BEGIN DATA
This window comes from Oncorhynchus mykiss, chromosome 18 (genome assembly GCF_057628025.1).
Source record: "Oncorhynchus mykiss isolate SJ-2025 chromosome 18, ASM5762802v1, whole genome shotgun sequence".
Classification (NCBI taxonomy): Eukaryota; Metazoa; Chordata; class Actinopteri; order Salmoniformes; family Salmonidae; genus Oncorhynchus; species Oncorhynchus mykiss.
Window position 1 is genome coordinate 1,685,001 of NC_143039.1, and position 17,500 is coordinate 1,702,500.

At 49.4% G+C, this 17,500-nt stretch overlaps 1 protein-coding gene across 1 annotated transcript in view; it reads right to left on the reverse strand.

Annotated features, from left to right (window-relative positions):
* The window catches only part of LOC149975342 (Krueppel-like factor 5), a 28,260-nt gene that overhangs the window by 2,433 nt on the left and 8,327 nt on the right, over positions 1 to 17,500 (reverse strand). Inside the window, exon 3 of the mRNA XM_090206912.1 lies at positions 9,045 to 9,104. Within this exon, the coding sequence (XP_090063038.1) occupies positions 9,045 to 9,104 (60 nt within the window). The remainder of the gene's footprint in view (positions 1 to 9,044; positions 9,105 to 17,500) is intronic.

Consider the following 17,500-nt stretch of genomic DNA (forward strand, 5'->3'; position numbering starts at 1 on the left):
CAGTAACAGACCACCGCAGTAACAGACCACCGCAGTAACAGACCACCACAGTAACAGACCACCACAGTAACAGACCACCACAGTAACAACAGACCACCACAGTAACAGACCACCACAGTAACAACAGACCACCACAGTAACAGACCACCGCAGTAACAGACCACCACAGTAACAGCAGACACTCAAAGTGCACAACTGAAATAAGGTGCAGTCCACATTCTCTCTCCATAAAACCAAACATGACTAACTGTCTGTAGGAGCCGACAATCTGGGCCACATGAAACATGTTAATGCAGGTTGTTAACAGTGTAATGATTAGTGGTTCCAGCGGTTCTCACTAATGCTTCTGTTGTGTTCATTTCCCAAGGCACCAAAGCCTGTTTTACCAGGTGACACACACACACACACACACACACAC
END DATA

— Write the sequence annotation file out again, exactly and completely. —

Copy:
This window comes from Oncorhynchus mykiss, chromosome 18 (genome assembly GCF_057628025.1).
Source record: "Oncorhynchus mykiss isolate SJ-2025 chromosome 18, ASM5762802v1, whole genome shotgun sequence".
Classification (NCBI taxonomy): Eukaryota; Metazoa; Chordata; class Actinopteri; order Salmoniformes; family Salmonidae; genus Oncorhynchus; species Oncorhynchus mykiss.
Window position 1 is genome coordinate 1,685,001 of NC_143039.1, and position 17,500 is coordinate 1,702,500.

At 49.4% G+C, this 17,500-nt stretch overlaps 1 protein-coding gene across 1 annotated transcript in view; it reads right to left on the reverse strand.

Annotated features, from left to right (window-relative positions):
* The window catches only part of LOC149975342 (Krueppel-like factor 5), a 28,260-nt gene that overhangs the window by 2,433 nt on the left and 8,327 nt on the right, over positions 1 to 17,500 (reverse strand). Inside the window, exon 3 of the mRNA XM_090206912.1 lies at positions 9,045 to 9,104. Within this exon, the coding sequence (XP_090063038.1) occupies positions 9,045 to 9,104 (60 nt within the window). The remainder of the gene's footprint in view (positions 1 to 9,044; positions 9,105 to 17,500) is intronic.

Consider the following 17,500-nt stretch of genomic DNA (forward strand, 5'->3'; position numbering starts at 1 on the left):
CAGTAACAGACCACCGCAGTAACAGACCACCGCAGTAACAGACCACCACAGTAACAGACCACCACAGTAACAGACCACCACAGTAACAACAGACCACCACAGTAACAGACCACCACAGTAACAACAGACCACCACAGTAACAGACCACCGCAGTAACAGACCACCACAGTAACAGCAGACACTCAAAGTGCACAACTGAAATAAGGTGCAGTCCACATTCTCTCTCCATAAAACCAAACATGACTAACTGTCTGTAGGAGCCGACAATCTGGGCCACATGAAACATGTTAATGCAGGTTGTTAACAGTGTAATGATTAGTGGTTCCAGCGGTTCTCACTAATGCTTCTGTTGTGTTCATTTCCCAAGGCACCAAAGCCTGTTTTACCAGGTGACACACACACACACACACACACACAC